“For men become civilized, not in proportion to their willingness to believe, but in proportion to their readiness to doubt.” H.L. Mencken
I was sitting with a friend who was helping me download songs from his ITUNES to my IPOD. He needed a cable that his upstairs friend/landlord more than likely had. He looked at the clock and it said 10:30 p.m. He asked me, “Do you think it’s too late to call?” I probably wouldn’t have based on my belief that you don’t call people at that time of night, but I said, “You’d be the better judge of that.” He said, “I’ll live dangerously” and dialed the phone. They were in bed but not yet asleep and we got the cable.
Driving home at 12:30 a.m. I started thinking about his choice of words, “living dangerously.“ In comparison to someone jumping out of a plane from thousands of miles above ground or being blind and climbing Mt. Everest, his phone call was anything but dangerous. But then, everything is relative.
Since I had nothing else to do but drive (scary thought), my mind wandered and I started thinking about how interesting and unique we humans are. What’s dangerous to one is child’s play to another. Some of us stretch beyond our limits by traversing the outer landscape of our lives while others choose the inner landscape, questioning the values and beliefs handed down to them. Questioning instead of taking for granted what might be true in each moment is what allows us to see the folly or reality of our beliefs.
We are each born into a particular culture that helps shape our lives. By culture I refer to a set of shared values and beliefs that are expressed in the various social norms of our families, communities, and countries. These values and beliefs are infused deeply into our subconscious minds and, for the most part, accepted uncritically as the way things are. Each of us has our own twists, neuroses, and idiosyncrasies, and is a storehouse of the culture’s values. Our characters are greatly influenced by the culture’s assessment of what is right and wrong, valued or disdained.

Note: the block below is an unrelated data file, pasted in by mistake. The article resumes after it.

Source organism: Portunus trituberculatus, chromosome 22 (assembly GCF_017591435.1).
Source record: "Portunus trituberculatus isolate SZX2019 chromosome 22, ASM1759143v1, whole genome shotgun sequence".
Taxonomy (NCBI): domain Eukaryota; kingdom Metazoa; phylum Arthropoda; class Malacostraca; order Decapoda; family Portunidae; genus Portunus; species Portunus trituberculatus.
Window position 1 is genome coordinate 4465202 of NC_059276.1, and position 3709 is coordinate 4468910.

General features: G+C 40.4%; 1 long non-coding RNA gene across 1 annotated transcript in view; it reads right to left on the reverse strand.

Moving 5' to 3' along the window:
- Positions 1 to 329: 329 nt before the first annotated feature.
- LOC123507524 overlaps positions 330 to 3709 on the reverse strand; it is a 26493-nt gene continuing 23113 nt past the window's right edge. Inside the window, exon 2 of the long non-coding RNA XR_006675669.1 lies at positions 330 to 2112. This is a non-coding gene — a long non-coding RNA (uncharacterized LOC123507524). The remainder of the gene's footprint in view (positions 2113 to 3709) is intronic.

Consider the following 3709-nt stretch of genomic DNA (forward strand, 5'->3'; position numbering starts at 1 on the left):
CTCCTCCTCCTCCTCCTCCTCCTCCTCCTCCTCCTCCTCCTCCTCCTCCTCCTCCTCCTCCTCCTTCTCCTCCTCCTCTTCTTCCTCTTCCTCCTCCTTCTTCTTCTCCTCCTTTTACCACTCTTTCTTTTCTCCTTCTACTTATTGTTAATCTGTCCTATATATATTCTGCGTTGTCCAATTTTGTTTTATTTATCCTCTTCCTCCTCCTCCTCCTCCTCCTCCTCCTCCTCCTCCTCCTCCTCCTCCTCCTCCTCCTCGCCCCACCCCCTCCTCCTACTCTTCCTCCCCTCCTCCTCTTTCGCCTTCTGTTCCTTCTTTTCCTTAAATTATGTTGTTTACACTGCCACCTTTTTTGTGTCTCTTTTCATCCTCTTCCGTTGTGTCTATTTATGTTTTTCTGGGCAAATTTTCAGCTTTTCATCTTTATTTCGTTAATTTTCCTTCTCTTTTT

Miraculously, however, we are more than our conditioning. We all have the potential to transcend adopted beliefs and limitations. How we move with that potential depends upon how willing we are to question the hidden values that determine our behavior. Even with peak experiences that open our eyes to the unlimited possibilities of life, behavior tends to be governed by old patterns. If you want to know what your values are, just look around at how you are living, what occupies your mind, your judgments and how you relate to others.
“The most costly of all follies is to believe passionately in the palpably not true. It is the chief occupation of mankind.” H.L. Mencken
If you look at your life and see that it mirrors the chaos, cynicism, materialism, and ambition of the world and these are not the values you aspire to, you can choose to transform so your true values and beliefs can emerge in a stable way. Learning how to be your true self is work you undertake not just for your own satisfaction, but also as your offering to the world. Each time we respond to the evolutionary pull of the Good, the True, and the Beautiful, we are in that moment creating an opportunity for our individual and cultural change.
Questioning our hand-me-down beliefs and values is the way we create the evolution of a culture. Every generation challenges the beliefs of the prior generation and we evolve. If we only conform, we cheat evolution.
I read a book entitled “Clan of the Cave Bear” over 30 years ago. The part that sticks with me still is where the young heroine drinks the remains of the elderly medicine man’s shamanic potion, a strong taboo for women of any age. She journey’s way beyond his scope. When he discovers her, he doesn’t persecute her but instead asks her what she sees. He listens and then tells her that even though they drink of the same medicine, he cannot travel a future that is not his. It is not his to see. Her vision changes and evolves the life of the clan.
We each play an important role in our cultural evolution. We matter. We make a difference. By questioning the way things are when they no longer serve, we follow our unique path and can’t help but contribute our piece of the whole and influence the culture at large.
Adyashanti, a modern day spiritual teacher, says that ones most important task is to find out what is most important. Not what they think should be most important, not what the culture tells them is most important, but what is most important to them. This discovery may challenge every belief you currently hold. But if you don’t find this out, you live someone else’s life and not your own. As many of us have come to understand, we are the one we’ve been waiting for.